RPT - INSIGHT-For risk-wary gold miners, small is beautiful
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By Susan Taylor
TORONTO, June 5 (Reuters) - Bigger isn't better for the world's gold miners, who are increasingly making "bite-sized" developments that carry less risk of budget disasters and fewer of the political and environmental disputes that have derailed mega-mines in recent years.
Newmont Mining is a prime example of how companies are responding to bleak industry conditions by building mines on a smaller scale than in the past, with the price of gold down almost 40 percent from its peak in 2011 and banks avoiding the sector.
The cautious approach will likely persist even if conditions improve, with miners increasingly teaming up on big, complex projects to share costs, expertise and risk, senior mining executives and industry watchers said.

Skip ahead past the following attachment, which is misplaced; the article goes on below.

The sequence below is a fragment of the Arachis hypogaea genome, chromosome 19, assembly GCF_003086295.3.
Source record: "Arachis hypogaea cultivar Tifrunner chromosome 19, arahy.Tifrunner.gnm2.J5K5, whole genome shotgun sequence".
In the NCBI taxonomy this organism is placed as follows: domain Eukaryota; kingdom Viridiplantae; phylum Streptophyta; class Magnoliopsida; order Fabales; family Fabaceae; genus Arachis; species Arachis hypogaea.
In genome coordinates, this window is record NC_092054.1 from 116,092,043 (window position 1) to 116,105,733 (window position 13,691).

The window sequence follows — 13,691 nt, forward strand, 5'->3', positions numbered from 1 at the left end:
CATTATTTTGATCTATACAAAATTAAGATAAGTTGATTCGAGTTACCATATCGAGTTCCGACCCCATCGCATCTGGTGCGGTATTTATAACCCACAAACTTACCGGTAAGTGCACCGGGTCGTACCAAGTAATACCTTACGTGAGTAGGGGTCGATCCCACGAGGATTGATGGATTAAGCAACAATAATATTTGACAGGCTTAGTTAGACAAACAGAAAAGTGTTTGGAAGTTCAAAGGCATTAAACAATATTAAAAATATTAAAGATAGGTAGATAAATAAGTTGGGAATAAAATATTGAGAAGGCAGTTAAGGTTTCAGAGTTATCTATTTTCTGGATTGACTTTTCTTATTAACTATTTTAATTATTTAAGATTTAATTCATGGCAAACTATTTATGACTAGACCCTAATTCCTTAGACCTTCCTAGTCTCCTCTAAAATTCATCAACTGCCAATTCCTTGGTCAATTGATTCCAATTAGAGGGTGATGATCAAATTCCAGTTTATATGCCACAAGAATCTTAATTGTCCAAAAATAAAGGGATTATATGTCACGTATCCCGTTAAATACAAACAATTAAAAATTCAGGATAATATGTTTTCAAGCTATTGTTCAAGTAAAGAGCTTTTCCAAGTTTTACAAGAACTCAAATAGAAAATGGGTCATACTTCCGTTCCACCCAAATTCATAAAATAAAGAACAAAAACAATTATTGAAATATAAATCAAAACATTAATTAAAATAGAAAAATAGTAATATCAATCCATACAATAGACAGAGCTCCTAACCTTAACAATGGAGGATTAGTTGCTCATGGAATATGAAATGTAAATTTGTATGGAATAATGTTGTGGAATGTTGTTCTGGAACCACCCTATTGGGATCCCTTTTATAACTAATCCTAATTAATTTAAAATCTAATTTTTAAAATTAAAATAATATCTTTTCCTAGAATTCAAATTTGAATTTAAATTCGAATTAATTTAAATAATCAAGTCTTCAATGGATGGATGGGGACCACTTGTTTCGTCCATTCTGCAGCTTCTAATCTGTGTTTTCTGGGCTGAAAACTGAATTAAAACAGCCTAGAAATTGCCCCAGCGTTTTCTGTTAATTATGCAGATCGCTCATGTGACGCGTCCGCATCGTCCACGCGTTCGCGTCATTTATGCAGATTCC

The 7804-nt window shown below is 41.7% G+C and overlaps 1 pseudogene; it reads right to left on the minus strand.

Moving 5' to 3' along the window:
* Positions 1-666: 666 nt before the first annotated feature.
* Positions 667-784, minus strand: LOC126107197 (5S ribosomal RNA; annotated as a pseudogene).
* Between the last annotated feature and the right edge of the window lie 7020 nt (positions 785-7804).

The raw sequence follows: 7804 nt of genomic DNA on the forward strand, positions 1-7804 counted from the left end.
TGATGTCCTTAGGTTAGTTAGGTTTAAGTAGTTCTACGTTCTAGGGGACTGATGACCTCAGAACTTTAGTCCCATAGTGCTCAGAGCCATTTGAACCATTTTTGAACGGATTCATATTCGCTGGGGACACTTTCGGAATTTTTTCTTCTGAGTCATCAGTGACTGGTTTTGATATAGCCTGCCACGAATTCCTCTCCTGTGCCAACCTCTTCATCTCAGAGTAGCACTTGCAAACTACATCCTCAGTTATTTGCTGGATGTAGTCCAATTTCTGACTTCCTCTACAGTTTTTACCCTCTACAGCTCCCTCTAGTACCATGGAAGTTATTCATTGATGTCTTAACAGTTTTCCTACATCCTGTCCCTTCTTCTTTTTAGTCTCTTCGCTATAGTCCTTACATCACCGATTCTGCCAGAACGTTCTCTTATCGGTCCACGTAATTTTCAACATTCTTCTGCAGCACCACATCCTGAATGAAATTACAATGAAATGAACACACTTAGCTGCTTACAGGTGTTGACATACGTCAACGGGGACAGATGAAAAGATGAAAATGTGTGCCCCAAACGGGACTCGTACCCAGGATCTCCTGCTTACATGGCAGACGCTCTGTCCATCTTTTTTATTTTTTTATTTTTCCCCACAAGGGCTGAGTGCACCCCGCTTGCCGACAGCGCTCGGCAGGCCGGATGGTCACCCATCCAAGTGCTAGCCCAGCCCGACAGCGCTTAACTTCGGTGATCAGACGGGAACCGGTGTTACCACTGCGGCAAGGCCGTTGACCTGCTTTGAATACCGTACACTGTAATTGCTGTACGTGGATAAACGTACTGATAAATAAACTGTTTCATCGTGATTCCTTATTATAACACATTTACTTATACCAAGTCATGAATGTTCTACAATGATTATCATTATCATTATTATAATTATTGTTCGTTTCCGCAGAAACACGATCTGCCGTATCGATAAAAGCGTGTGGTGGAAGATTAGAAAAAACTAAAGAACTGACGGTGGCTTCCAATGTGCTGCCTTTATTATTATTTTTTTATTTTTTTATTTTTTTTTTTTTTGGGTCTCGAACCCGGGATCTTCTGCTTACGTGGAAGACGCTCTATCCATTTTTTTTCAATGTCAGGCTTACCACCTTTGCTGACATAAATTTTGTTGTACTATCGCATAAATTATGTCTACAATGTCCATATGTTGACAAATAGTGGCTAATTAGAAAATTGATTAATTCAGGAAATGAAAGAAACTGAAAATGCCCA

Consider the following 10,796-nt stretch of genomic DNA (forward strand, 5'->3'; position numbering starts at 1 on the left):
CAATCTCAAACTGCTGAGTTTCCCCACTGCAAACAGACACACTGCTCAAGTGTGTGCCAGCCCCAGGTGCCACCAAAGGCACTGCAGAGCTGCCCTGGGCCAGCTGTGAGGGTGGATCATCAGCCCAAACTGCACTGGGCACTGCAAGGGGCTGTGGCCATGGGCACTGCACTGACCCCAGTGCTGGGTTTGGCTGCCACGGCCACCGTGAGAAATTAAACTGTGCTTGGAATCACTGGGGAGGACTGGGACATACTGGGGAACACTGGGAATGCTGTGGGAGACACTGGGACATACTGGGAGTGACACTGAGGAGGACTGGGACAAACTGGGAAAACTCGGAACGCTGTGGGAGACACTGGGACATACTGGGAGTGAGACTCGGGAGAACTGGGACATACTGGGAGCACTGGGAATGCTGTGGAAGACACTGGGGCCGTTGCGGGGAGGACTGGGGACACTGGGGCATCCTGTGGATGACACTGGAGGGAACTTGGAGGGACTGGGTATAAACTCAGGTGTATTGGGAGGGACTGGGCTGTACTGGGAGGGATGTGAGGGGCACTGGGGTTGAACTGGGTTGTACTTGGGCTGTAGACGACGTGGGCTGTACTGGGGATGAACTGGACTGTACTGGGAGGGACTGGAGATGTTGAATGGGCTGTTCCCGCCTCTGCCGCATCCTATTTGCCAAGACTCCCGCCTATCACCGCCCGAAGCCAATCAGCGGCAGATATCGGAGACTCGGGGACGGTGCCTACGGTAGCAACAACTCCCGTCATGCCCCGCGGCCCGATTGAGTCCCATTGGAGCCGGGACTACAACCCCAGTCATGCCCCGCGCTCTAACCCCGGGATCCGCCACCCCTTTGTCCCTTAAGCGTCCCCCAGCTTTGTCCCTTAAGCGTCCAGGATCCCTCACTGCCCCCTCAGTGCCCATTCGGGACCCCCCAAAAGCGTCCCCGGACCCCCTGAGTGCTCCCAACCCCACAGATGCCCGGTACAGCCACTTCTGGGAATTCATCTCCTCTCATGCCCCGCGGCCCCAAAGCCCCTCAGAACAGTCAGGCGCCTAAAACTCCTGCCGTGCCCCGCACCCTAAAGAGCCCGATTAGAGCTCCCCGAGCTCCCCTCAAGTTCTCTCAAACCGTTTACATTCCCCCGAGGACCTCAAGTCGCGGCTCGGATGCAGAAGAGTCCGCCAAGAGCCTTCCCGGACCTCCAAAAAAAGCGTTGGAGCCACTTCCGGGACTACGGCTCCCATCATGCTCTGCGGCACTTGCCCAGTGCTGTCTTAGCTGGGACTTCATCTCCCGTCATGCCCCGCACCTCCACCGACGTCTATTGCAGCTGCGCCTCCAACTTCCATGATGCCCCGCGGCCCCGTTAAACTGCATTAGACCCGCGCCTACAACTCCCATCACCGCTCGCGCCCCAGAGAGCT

"If there's going to be something go wrong, you'd rather it go wrong after you've spent $1 billion than $3 billion or $4 billion," said Goldcorp Inc Chief Executive Chuck Jeannes. Goldcorp, the world's most valuable gold miner by market capitalization, owns stakes in a number of joint-ventured assets such as the Alumbrera gold mine in Argentina and the Pueblo Viejo gold mine in the Dominican Republic.
The price of gold has fallen as concerns about inflation receded and the U.S. dollar rose against most major currencies. Gold is often used as a hedge against inflation, as prices typically rise when the dollar weakens.
Barrick Gold, the world's largest bullion producer, could be the poster child for problem-plagued mega-mines.
Its Pascua Lama project in the Andes was mothballed in 2013, bogged down by environmental issues, labor unrest, political opposition and development costs that ballooned to $8.5 billion. Continued...